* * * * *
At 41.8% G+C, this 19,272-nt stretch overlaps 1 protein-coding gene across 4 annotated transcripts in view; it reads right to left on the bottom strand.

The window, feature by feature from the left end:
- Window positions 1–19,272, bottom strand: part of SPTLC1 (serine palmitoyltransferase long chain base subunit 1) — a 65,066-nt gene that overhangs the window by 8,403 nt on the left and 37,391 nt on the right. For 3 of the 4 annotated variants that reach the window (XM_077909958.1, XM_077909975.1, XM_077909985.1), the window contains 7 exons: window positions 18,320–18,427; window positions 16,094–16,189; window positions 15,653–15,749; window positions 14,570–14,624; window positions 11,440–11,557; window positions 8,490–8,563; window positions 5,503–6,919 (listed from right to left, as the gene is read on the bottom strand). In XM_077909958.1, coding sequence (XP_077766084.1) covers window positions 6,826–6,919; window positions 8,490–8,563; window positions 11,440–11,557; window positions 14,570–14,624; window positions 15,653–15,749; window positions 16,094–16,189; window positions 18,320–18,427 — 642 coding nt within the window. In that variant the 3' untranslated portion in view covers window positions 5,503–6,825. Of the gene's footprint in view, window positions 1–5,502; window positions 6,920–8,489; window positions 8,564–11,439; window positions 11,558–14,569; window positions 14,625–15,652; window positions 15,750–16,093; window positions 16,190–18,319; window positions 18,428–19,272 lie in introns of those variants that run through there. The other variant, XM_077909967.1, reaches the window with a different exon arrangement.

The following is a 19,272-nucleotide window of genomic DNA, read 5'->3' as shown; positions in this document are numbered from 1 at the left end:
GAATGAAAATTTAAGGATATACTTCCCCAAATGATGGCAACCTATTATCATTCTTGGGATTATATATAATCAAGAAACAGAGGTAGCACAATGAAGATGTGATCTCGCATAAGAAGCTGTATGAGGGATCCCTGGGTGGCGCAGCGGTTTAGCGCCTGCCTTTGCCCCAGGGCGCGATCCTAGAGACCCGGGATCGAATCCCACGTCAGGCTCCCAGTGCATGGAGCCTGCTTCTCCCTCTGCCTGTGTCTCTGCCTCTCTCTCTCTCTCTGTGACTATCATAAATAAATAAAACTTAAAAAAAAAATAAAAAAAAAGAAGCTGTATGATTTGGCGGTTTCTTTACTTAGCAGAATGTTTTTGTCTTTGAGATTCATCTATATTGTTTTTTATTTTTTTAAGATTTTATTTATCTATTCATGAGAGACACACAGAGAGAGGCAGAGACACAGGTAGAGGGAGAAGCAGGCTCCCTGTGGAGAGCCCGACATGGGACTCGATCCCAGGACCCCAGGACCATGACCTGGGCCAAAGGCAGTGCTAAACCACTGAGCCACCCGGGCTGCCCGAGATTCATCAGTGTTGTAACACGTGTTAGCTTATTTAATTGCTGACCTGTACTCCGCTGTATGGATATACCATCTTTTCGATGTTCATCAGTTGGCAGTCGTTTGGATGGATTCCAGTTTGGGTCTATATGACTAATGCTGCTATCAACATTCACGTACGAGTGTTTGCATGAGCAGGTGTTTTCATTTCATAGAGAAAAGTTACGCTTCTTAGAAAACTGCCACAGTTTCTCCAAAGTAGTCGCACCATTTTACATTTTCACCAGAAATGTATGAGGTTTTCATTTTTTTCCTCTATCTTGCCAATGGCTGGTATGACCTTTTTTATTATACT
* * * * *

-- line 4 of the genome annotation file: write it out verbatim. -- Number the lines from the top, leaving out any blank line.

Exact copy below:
The following is a 19,272-nucleotide window of genomic DNA, read 5'->3' as shown; positions in this document are numbered from 1 at the left end: